"It is a day of great loss but Queen Elizabeth II leaves a great legacy."
The monarch died at Balmoral, her estate in Aberdeenshire, with her four children Prince Charles, Princess Anne, the Duke of York and the Earl and Countess of Wessex all at her bedside.
Prince William was also at Balmoral and Harry arrived shortly before 8pm.
The flag at Buckingham Palace was lowered to half mast at 6.30pm.
People among the crowd - numbering some 1,000 just before the Queen's death was announced - gathered outside the gates began crying and taking pictures as a single helicopter circled the skies above.
Some broke out into choruses of "God Save the Queen".
The royal family's official website now carries the message: "Queen Elizabeth II 1926 - 2022" along with the official statement issued by Buckingham Palace.
A statement on the site says: "The official website of the Royal Family is temporarily unavailable while appropriate changes are made."
Former prime minister Boris Johnson left a heartfelt tribute and said: "Though our voices may still be choked with sadness, we can say with confidence the words not heard in this country for more than seven decades: God save the King."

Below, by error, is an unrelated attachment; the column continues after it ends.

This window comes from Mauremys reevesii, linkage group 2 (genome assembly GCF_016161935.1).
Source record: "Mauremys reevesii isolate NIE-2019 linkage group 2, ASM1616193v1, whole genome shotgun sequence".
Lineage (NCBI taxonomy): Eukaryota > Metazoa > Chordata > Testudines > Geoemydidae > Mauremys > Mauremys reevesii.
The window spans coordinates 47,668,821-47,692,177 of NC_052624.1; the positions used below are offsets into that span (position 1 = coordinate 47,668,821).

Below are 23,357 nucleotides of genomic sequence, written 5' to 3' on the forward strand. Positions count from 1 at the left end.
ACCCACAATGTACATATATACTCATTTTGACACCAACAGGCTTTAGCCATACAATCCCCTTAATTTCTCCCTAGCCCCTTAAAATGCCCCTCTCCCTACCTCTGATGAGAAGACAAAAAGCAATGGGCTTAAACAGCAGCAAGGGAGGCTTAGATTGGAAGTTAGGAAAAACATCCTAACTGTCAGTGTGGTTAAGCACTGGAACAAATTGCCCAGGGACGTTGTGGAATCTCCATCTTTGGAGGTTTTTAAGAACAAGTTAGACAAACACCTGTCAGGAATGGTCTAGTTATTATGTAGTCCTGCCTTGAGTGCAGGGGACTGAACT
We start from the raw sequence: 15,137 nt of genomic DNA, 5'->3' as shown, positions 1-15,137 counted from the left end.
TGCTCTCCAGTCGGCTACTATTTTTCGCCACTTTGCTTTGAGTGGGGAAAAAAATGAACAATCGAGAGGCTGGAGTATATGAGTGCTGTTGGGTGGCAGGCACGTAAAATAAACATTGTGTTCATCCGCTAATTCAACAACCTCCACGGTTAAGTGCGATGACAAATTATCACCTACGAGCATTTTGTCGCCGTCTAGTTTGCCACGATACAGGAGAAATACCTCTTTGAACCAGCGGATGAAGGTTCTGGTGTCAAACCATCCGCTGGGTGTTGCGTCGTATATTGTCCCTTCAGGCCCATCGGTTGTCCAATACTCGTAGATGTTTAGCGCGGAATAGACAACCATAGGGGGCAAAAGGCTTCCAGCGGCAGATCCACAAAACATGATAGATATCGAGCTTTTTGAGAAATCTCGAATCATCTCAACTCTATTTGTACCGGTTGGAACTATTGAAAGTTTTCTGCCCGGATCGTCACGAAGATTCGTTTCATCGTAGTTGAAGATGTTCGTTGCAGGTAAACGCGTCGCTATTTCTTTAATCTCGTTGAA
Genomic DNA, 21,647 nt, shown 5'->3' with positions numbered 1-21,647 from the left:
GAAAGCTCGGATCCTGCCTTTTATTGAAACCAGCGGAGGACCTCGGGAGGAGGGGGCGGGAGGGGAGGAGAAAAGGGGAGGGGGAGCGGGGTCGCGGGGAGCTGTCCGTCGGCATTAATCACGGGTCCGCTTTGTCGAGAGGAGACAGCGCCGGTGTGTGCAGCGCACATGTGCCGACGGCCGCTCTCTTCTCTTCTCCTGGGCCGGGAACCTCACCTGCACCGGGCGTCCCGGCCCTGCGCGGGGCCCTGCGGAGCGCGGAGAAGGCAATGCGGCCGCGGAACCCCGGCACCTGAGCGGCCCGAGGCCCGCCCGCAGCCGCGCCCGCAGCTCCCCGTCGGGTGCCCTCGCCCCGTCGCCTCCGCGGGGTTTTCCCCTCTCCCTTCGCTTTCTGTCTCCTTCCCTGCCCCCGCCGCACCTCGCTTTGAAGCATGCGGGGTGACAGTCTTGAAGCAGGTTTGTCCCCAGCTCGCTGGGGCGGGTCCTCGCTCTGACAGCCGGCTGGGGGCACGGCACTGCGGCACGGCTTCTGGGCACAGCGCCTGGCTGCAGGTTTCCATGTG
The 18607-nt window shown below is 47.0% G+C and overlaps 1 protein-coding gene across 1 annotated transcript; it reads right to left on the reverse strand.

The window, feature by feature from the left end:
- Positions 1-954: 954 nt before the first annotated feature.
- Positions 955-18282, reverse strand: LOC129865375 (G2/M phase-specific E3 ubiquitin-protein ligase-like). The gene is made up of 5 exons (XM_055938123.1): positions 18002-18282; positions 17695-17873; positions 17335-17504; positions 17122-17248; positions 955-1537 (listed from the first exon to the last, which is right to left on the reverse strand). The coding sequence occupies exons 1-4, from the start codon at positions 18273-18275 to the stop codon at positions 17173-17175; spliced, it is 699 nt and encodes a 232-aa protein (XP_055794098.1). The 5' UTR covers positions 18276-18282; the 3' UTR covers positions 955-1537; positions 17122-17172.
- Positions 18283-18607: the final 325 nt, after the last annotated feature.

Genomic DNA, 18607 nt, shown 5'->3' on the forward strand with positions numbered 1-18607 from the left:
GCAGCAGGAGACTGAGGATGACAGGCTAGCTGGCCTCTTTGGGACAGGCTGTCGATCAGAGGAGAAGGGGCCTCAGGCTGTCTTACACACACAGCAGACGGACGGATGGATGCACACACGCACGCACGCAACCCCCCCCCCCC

Tony Blair said it had been an "honour" to be her Prime Minister and said: "We will mourn her. We will miss her. But our overwhelming sentiment will be of gratitude, profound, heartfelt and sincere thanks for what she did, what she stood for, for the life she lived and for what she gave us, her grateful subjects. Her reign was indeed glorious."
Leaders of the devolved administrations paid tribute, with Scotland's First Minister Nicola Sturgeon saying her death is a "profoundly sad moment for the UK, the Commonwealth and the world", and praised Elizabeth's "extraordinary dedication and service".
Welsh First Minister Mark Drakeford said she "firmly upheld the values and traditions" of the monarchy.
When Elizabeth Alexandra Mary was born on 21st April 1926, nobody suspected she was destined to rule. But at the age of 10, the course of her life changed. Her uncle's abdication to marry a divorcee saw her father, the Duke of York become king and Elizabeth his heir.